To say that in bearing our sin, Jesus took on Himself that which God hates, that which is repugnant to Him--took it into His human life so that He could receive the penalty for OUR sin. So He suffered. So He died. And it would seem part of His suffering was the awareness of God's displeasure directed toward Him, as sin-bearer. 


Christ redeemed us from the curse of the law by becoming a curse for us—for it is written, “Cursed is everyone who is hanged on a tree”—


For our sake he made him to be sin who knew no sin, so that in him we might become the righteousness of God. (though I recall you have some particular thoughts about this verse.)


Or else you seem to think that Sproul et al are saying that God literally cannot look at evil and so He didn't look at Jesus while He was on the cross. I do believe they are using the same anthropomorphism as Habakkuk. "He turns His eyes." Well, I presume He doesn't have eyes as we understand them, the physical parts. But He hates sin. I believe Prichard's citation makes this clear.


I just don't see any fallacious citation at this point.

Comment by Marv on June 9, 2012 at 8:29pm

Nor do I see how they are ignoring context. Habakkuk cites a principle, that sin is utterly repugnant to God. In his context, he refers to this truth about God to express astonishment that God has basically hired some tremendously sinful people to do a job for Him.

Still, the truth remains, sin is utterly repugnant to God.

To assert then that Jesus Christ, in bearing our sin, experienced the pointed end of God's repugnance... well, even if you think this didn't happen, that still isn't a misapplication of the verse on the basis of ignoring context.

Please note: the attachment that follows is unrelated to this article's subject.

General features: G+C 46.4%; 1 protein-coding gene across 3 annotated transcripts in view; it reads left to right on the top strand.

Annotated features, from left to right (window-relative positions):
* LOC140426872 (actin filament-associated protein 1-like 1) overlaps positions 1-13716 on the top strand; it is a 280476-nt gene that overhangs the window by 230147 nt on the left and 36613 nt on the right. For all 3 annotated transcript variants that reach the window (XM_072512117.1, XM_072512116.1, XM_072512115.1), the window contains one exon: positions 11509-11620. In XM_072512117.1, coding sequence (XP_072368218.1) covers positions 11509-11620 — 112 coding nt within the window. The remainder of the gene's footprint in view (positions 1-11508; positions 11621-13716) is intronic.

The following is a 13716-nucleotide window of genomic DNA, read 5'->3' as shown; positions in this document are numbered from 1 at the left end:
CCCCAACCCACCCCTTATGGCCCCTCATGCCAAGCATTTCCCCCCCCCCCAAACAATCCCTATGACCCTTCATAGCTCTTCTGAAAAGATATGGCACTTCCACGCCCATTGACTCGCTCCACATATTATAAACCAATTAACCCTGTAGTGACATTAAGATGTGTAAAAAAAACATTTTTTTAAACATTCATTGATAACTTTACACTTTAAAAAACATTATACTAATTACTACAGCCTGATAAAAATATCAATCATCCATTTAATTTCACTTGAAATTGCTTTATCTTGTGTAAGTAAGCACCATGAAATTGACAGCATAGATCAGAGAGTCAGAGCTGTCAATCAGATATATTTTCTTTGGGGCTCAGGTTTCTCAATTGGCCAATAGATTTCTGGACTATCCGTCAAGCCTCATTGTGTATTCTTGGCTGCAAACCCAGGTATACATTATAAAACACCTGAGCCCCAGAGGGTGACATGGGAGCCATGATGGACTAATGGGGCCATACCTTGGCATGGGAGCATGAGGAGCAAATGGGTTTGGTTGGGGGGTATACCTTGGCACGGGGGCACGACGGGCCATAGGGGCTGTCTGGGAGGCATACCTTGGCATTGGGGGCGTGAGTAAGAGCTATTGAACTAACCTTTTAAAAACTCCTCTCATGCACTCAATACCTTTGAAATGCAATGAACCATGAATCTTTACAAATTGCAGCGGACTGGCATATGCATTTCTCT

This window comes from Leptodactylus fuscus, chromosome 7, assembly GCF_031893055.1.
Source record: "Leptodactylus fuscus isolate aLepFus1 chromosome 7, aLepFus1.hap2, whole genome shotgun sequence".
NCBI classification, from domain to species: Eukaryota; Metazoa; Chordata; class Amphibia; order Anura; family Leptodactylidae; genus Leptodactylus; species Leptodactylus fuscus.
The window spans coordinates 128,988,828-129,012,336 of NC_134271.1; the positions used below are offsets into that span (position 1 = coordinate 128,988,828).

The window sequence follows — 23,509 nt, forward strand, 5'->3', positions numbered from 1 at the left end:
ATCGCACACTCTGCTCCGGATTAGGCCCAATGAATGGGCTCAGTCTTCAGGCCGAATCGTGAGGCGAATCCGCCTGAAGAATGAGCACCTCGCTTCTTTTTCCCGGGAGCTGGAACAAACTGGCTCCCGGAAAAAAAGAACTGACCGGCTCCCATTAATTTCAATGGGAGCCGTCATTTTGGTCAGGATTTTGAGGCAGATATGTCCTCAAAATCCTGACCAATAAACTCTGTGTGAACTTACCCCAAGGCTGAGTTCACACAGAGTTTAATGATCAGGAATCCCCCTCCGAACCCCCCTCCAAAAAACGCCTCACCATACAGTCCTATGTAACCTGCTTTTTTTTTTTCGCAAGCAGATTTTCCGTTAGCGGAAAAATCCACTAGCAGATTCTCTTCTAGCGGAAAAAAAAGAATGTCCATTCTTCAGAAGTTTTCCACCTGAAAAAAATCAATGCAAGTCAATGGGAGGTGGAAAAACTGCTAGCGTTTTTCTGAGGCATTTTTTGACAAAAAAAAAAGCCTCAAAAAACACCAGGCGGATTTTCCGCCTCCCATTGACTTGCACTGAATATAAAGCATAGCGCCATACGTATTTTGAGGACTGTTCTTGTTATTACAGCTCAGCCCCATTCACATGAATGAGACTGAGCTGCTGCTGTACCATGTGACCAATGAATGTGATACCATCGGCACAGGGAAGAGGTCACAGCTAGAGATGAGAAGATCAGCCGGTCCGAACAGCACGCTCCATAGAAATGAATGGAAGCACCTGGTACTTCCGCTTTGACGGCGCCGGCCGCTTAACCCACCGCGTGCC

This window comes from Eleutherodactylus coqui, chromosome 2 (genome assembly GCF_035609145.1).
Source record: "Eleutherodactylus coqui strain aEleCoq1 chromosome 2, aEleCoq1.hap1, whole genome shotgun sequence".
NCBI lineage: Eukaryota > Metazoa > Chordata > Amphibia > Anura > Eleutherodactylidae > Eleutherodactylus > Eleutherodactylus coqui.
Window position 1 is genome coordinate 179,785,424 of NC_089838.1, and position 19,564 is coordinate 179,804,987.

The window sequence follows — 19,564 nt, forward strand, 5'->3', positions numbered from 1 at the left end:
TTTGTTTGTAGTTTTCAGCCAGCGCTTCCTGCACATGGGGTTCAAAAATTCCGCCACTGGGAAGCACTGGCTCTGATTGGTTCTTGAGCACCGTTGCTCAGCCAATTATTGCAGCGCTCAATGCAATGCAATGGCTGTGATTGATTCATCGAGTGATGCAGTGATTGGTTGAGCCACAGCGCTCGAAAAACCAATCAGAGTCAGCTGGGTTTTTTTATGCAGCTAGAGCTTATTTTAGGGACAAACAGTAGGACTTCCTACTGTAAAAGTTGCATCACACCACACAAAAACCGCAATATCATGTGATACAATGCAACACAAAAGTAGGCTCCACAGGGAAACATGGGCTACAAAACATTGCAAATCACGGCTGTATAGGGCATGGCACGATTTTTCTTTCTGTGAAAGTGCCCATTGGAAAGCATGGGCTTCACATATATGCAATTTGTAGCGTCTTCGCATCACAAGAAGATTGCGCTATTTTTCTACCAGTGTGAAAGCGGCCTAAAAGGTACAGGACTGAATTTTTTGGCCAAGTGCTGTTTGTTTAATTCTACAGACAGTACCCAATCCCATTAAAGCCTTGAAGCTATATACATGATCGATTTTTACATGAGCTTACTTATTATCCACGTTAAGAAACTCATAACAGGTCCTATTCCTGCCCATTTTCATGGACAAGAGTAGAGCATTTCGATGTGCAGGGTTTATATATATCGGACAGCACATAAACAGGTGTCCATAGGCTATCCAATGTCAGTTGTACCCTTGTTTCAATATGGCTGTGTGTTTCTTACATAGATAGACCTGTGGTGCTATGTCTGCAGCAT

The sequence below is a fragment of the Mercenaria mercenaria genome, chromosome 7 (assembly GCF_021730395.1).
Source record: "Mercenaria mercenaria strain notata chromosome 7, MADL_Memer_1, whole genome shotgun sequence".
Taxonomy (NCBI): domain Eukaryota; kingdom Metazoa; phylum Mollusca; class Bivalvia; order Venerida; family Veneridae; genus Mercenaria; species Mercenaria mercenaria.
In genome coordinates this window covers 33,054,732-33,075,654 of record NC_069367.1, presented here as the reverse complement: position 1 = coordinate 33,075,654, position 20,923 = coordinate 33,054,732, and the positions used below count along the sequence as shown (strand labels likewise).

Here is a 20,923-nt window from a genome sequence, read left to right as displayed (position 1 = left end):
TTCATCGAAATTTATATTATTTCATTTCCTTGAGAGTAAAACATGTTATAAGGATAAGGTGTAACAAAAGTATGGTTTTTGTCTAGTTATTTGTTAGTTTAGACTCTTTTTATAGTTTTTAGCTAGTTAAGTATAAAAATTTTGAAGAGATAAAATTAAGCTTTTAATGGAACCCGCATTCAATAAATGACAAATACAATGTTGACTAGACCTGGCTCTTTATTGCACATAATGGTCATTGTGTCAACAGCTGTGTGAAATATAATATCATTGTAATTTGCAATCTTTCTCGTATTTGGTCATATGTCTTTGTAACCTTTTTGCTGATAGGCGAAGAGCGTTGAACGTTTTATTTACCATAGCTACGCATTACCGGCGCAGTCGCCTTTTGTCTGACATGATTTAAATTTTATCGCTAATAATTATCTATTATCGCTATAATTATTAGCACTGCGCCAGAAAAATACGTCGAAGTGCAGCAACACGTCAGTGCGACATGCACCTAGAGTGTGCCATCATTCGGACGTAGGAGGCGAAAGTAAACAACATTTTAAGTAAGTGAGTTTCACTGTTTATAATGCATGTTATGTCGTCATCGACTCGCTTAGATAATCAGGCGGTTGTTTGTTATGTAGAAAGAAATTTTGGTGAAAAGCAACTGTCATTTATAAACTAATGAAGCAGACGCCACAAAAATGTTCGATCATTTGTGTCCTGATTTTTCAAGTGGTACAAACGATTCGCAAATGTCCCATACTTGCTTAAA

Or if it is, tell me how, please.

Comment by Marv on June 9, 2012 at 8:32pm

Your "figurative fallacy" section....

Sproul is not misunderstanding the figure.

I think the key to this whole thing is not that Sproul et al are misunderstanding the Bible, but that you seem (at least to me) to be misunderstanding Sproul and the others.

Comment by Marv on June 9, 2012 at 8:40pm

Yeah, I agree with Phil in principle but don't see how it really applies in this case.

Thank God that Jesus looked my way, who am riven with sinfulness.

On the other hand Jesus did a lot of things that God can't, or at least, doesn't ever do. Sleep, die, for example.

Still nothing in these guys' statements are about God not literally being able to see sin or something. They are using figurative language. Maybe some of our interpreters here are falling into a figuative fallacy in interpreting Sproul et al. 

Comment by E. A. Johnston on June 10, 2012 at 5:08am

@ Daniel--I think in terms of concursive operation (okay, my response to you is "bearded.") "

By "concursive operation" may be meant that form of revelation illustrated in an inspired psalm or epistle or history, in which no human activity—not even control of the will—is superseded, but the Holy Spirit works in, with and through them all in such a manner as to communicate to the product qualities distinctly superhuman.      B. B. Warfield, The Inspiration and Authority of the Bible (Phillipsburg, NJ: The Presbyterian and Reformed Publishing Company, 1979), p. 83.

@ Alex and Jason and Phil--Thanks!